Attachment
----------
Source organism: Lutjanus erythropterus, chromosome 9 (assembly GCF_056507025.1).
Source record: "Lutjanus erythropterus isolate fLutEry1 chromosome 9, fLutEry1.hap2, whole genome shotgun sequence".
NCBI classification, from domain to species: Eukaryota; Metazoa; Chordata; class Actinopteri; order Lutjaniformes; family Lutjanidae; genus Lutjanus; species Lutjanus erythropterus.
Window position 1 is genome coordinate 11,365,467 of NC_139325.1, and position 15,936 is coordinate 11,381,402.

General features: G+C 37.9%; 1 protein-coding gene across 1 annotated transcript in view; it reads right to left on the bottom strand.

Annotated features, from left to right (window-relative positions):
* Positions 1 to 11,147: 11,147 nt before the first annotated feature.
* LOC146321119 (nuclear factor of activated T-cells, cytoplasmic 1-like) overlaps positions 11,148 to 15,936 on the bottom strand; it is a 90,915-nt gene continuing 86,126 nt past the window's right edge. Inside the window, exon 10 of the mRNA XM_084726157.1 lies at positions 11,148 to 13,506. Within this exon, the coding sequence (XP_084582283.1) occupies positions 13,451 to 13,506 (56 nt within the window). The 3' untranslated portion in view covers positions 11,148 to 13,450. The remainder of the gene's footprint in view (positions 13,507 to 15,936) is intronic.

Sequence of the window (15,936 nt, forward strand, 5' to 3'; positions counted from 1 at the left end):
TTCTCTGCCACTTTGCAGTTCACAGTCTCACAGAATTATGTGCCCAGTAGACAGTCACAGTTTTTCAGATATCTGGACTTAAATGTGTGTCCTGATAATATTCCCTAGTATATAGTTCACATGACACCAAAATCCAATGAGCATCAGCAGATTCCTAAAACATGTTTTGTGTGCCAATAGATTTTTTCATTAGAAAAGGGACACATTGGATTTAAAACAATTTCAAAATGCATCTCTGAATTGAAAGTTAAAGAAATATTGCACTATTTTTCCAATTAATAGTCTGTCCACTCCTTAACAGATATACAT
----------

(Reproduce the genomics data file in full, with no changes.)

Source organism: Lutjanus erythropterus, chromosome 9 (assembly GCF_056507025.1).
Source record: "Lutjanus erythropterus isolate fLutEry1 chromosome 9, fLutEry1.hap2, whole genome shotgun sequence".
NCBI classification, from domain to species: Eukaryota; Metazoa; Chordata; class Actinopteri; order Lutjaniformes; family Lutjanidae; genus Lutjanus; species Lutjanus erythropterus.
Window position 1 is genome coordinate 11,365,467 of NC_139325.1, and position 15,936 is coordinate 11,381,402.

General features: G+C 37.9%; 1 protein-coding gene across 1 annotated transcript in view; it reads right to left on the bottom strand.

Annotated features, from left to right (window-relative positions):
* Positions 1 to 11,147: 11,147 nt before the first annotated feature.
* LOC146321119 (nuclear factor of activated T-cells, cytoplasmic 1-like) overlaps positions 11,148 to 15,936 on the bottom strand; it is a 90,915-nt gene continuing 86,126 nt past the window's right edge. Inside the window, exon 10 of the mRNA XM_084726157.1 lies at positions 11,148 to 13,506. Within this exon, the coding sequence (XP_084582283.1) occupies positions 13,451 to 13,506 (56 nt within the window). The 3' untranslated portion in view covers positions 11,148 to 13,450. The remainder of the gene's footprint in view (positions 13,507 to 15,936) is intronic.

Sequence of the window (15,936 nt, forward strand, 5' to 3'; positions counted from 1 at the left end):
TTCTCTGCCACTTTGCAGTTCACAGTCTCACAGAATTATGTGCCCAGTAGACAGTCACAGTTTTTCAGATATCTGGACTTAAATGTGTGTCCTGATAATATTCCCTAGTATATAGTTCACATGACACCAAAATCCAATGAGCATCAGCAGATTCCTAAAACATGTTTTGTGTGCCAATAGATTTTTTCATTAGAAAAGGGACACATTGGATTTAAAACAATTTCAAAATGCATCTCTGAATTGAAAGTTAAAGAAATATTGCACTATTTTTCCAATTAATAGTCTGTCCACTCCTTAACAGATATACAT